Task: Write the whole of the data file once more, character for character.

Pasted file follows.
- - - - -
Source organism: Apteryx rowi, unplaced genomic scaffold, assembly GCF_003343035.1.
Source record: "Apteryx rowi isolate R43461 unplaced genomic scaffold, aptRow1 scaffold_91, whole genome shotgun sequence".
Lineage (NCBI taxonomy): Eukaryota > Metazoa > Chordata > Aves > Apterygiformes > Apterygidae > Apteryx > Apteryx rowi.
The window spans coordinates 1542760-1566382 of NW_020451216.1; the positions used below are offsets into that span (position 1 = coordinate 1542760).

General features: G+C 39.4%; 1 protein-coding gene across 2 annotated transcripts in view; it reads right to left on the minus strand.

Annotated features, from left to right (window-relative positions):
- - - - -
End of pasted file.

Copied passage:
Source organism: Apteryx rowi, unplaced genomic scaffold, assembly GCF_003343035.1.
Source record: "Apteryx rowi isolate R43461 unplaced genomic scaffold, aptRow1 scaffold_91, whole genome shotgun sequence".
Lineage (NCBI taxonomy): Eukaryota > Metazoa > Chordata > Aves > Apterygiformes > Apterygidae > Apteryx > Apteryx rowi.
The window spans coordinates 1542760-1566382 of NW_020451216.1; the positions used below are offsets into that span (position 1 = coordinate 1542760).

General features: G+C 39.4%; 1 protein-coding gene across 2 annotated transcripts in view; it reads right to left on the minus strand.

Annotated features, from left to right (window-relative positions):